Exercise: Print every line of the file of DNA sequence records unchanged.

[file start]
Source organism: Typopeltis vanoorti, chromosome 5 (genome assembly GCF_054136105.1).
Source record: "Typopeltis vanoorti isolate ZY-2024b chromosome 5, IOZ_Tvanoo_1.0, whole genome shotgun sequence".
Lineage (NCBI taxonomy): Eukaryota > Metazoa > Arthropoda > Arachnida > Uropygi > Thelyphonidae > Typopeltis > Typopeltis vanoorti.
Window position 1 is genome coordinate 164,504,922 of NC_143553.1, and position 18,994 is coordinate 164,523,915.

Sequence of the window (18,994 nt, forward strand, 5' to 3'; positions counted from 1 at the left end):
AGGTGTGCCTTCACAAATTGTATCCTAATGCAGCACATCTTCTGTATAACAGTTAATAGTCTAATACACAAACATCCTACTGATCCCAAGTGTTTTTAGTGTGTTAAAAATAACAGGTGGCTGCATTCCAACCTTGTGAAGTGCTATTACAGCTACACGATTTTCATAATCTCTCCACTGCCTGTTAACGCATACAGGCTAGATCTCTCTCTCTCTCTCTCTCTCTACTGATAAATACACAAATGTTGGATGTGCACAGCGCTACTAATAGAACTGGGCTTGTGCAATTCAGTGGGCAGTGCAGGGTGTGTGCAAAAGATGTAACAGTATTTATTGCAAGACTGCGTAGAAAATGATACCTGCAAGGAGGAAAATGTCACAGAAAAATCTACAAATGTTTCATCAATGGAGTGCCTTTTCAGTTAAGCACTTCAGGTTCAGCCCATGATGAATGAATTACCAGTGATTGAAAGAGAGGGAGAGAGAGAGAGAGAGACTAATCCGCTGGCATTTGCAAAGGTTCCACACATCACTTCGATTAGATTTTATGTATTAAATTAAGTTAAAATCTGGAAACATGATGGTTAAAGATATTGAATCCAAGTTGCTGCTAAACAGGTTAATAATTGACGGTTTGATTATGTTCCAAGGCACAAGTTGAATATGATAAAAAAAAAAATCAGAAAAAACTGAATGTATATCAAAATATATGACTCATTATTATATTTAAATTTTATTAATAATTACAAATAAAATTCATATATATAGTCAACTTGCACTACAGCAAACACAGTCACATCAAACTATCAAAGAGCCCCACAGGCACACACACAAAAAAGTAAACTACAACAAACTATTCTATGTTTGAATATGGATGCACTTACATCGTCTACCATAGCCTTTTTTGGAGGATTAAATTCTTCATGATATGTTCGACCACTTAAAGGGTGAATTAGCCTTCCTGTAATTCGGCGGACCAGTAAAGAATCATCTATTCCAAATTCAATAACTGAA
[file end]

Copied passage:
Source organism: Typopeltis vanoorti, chromosome 5 (genome assembly GCF_054136105.1).
Source record: "Typopeltis vanoorti isolate ZY-2024b chromosome 5, IOZ_Tvanoo_1.0, whole genome shotgun sequence".
Lineage (NCBI taxonomy): Eukaryota > Metazoa > Arthropoda > Arachnida > Uropygi > Thelyphonidae > Typopeltis > Typopeltis vanoorti.
Window position 1 is genome coordinate 164,504,922 of NC_143553.1, and position 18,994 is coordinate 164,523,915.

Sequence of the window (18,994 nt, forward strand, 5' to 3'; positions counted from 1 at the left end):
AGGTGTGCCTTCACAAATTGTATCCTAATGCAGCACATCTTCTGTATAACAGTTAATAGTCTAATACACAAACATCCTACTGATCCCAAGTGTTTTTAGTGTGTTAAAAATAACAGGTGGCTGCATTCCAACCTTGTGAAGTGCTATTACAGCTACACGATTTTCATAATCTCTCCACTGCCTGTTAACGCATACAGGCTAGATCTCTCTCTCTCTCTCTCTCTCTACTGATAAATACACAAATGTTGGATGTGCACAGCGCTACTAATAGAACTGGGCTTGTGCAATTCAGTGGGCAGTGCAGGGTGTGTGCAAAAGATGTAACAGTATTTATTGCAAGACTGCGTAGAAAATGATACCTGCAAGGAGGAAAATGTCACAGAAAAATCTACAAATGTTTCATCAATGGAGTGCCTTTTCAGTTAAGCACTTCAGGTTCAGCCCATGATGAATGAATTACCAGTGATTGAAAGAGAGGGAGAGAGAGAGAGAGAGACTAATCCGCTGGCATTTGCAAAGGTTCCACACATCACTTCGATTAGATTTTATGTATTAAATTAAGTTAAAATCTGGAAACATGATGGTTAAAGATATTGAATCCAAGTTGCTGCTAAACAGGTTAATAATTGACGGTTTGATTATGTTCCAAGGCACAAGTTGAATATGATAAAAAAAAAAATCAGAAAAAACTGAATGTATATCAAAATATATGACTCATTATTATATTTAAATTTTATTAATAATTACAAATAAAATTCATATATATAGTCAACTTGCACTACAGCAAACACAGTCACATCAAACTATCAAAGAGCCCCACAGGCACACACACAAAAAAGTAAACTACAACAAACTATTCTATGTTTGAATATGGATGCACTTACATCGTCTACCATAGCCTTTTTTGGAGGATTAAATTCTTCATGATATGTTCGACCACTTAAAGGGTGAATTAGCCTTCCTGTAATTCGGCGGACCAGTAAAGAATCATCTATTCCAAATTCAATAACTGAA